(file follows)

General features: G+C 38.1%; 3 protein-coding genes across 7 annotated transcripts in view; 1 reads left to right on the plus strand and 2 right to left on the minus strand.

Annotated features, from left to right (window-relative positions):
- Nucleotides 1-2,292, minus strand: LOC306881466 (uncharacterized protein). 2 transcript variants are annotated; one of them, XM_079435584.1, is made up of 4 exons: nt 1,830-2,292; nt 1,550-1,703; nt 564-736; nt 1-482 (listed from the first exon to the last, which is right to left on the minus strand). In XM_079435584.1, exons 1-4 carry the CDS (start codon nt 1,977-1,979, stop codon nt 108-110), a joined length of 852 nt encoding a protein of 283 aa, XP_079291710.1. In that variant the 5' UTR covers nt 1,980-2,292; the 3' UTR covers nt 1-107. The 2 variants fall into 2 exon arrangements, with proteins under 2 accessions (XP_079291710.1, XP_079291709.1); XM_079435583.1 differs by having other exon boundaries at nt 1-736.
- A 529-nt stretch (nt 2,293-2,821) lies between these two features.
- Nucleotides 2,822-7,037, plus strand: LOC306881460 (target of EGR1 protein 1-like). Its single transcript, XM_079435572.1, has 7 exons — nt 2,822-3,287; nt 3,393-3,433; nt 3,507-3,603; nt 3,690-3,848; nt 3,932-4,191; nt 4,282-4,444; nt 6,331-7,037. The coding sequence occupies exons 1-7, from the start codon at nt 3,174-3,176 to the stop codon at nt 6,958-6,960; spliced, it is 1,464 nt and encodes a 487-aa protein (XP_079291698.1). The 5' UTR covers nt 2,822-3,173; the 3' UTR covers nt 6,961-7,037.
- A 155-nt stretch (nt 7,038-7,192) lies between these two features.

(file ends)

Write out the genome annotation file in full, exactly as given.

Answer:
General features: G+C 38.1%; 3 protein-coding genes across 7 annotated transcripts in view; 1 reads left to right on the plus strand and 2 right to left on the minus strand.

Annotated features, from left to right (window-relative positions):
- Nucleotides 1-2,292, minus strand: LOC306881466 (uncharacterized protein). 2 transcript variants are annotated; one of them, XM_079435584.1, is made up of 4 exons: nt 1,830-2,292; nt 1,550-1,703; nt 564-736; nt 1-482 (listed from the first exon to the last, which is right to left on the minus strand). In XM_079435584.1, exons 1-4 carry the CDS (start codon nt 1,977-1,979, stop codon nt 108-110), a joined length of 852 nt encoding a protein of 283 aa, XP_079291710.1. In that variant the 5' UTR covers nt 1,980-2,292; the 3' UTR covers nt 1-107. The 2 variants fall into 2 exon arrangements, with proteins under 2 accessions (XP_079291710.1, XP_079291709.1); XM_079435583.1 differs by having other exon boundaries at nt 1-736.
- A 529-nt stretch (nt 2,293-2,821) lies between these two features.
- Nucleotides 2,822-7,037, plus strand: LOC306881460 (target of EGR1 protein 1-like). Its single transcript, XM_079435572.1, has 7 exons — nt 2,822-3,287; nt 3,393-3,433; nt 3,507-3,603; nt 3,690-3,848; nt 3,932-4,191; nt 4,282-4,444; nt 6,331-7,037. The coding sequence occupies exons 1-7, from the start codon at nt 3,174-3,176 to the stop codon at nt 6,958-6,960; spliced, it is 1,464 nt and encodes a 487-aa protein (XP_079291698.1). The 5' UTR covers nt 2,822-3,173; the 3' UTR covers nt 6,961-7,037.
- A 155-nt stretch (nt 7,038-7,192) lies between these two features.